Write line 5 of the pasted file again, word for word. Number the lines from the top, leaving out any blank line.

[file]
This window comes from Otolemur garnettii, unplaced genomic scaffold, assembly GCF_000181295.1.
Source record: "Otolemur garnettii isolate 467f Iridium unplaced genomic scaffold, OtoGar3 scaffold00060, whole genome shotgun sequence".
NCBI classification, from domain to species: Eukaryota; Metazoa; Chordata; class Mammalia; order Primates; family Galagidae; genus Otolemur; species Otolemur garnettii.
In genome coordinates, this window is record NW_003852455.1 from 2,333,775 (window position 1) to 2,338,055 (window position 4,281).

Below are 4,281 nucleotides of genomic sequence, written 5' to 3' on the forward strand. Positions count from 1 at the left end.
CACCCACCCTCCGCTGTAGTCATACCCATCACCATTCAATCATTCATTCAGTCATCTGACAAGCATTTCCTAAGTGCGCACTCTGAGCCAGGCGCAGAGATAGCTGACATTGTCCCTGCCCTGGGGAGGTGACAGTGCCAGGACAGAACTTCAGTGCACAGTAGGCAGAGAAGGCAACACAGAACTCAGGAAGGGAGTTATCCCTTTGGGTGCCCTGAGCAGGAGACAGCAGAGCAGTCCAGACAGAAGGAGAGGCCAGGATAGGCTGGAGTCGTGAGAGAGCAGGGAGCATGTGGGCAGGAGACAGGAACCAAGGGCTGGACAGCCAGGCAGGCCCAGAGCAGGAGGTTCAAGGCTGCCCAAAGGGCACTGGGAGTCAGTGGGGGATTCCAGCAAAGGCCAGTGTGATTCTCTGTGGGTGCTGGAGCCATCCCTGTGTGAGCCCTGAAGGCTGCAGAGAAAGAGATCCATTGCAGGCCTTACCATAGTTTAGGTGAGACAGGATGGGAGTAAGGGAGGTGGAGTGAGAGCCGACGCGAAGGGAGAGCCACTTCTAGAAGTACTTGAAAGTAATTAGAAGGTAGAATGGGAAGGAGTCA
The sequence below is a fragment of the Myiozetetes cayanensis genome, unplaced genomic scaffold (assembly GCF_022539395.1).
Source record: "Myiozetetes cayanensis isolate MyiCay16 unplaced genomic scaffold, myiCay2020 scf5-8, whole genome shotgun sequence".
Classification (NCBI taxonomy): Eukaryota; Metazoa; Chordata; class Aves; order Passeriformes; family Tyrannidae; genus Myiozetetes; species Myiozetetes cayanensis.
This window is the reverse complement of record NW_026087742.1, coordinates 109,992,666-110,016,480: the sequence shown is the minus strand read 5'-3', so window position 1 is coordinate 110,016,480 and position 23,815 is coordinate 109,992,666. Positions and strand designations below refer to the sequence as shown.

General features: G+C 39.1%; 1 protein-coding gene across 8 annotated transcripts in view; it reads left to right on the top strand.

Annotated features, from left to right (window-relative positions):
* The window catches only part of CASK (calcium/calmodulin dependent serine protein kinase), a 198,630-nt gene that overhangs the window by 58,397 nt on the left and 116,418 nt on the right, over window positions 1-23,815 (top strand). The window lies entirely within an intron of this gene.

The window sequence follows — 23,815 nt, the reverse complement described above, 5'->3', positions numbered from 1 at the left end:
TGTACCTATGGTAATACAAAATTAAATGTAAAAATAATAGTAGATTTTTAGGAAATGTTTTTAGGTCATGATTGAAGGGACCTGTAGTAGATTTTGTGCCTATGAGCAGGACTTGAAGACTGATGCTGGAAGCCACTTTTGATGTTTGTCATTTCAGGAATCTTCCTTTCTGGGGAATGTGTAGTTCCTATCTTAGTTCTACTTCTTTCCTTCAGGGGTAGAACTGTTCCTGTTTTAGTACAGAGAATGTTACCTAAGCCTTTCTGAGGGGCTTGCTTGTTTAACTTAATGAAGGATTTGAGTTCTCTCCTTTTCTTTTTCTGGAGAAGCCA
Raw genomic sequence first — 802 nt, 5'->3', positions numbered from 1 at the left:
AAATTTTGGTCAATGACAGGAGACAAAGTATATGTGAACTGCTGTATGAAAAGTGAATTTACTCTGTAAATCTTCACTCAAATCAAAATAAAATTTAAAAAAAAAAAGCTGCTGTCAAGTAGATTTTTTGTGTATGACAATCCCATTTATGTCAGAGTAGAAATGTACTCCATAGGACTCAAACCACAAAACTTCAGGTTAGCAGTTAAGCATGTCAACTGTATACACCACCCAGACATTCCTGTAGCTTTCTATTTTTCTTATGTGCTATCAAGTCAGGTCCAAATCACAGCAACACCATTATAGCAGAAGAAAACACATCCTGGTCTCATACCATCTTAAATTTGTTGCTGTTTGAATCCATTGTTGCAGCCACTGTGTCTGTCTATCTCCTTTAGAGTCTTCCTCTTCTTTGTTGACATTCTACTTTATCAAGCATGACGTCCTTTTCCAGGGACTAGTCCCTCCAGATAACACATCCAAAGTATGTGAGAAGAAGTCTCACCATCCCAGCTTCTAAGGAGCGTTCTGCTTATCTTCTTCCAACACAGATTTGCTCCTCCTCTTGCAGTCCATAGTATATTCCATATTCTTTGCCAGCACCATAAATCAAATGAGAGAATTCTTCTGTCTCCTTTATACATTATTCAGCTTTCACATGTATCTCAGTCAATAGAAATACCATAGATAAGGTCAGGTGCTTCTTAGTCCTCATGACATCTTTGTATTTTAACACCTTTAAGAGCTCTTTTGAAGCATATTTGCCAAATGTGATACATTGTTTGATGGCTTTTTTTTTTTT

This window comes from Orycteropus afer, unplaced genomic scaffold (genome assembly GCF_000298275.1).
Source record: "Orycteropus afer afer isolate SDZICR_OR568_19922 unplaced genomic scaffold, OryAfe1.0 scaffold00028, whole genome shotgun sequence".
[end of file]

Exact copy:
Below are 4,281 nucleotides of genomic sequence, written 5' to 3' on the forward strand. Positions count from 1 at the left end.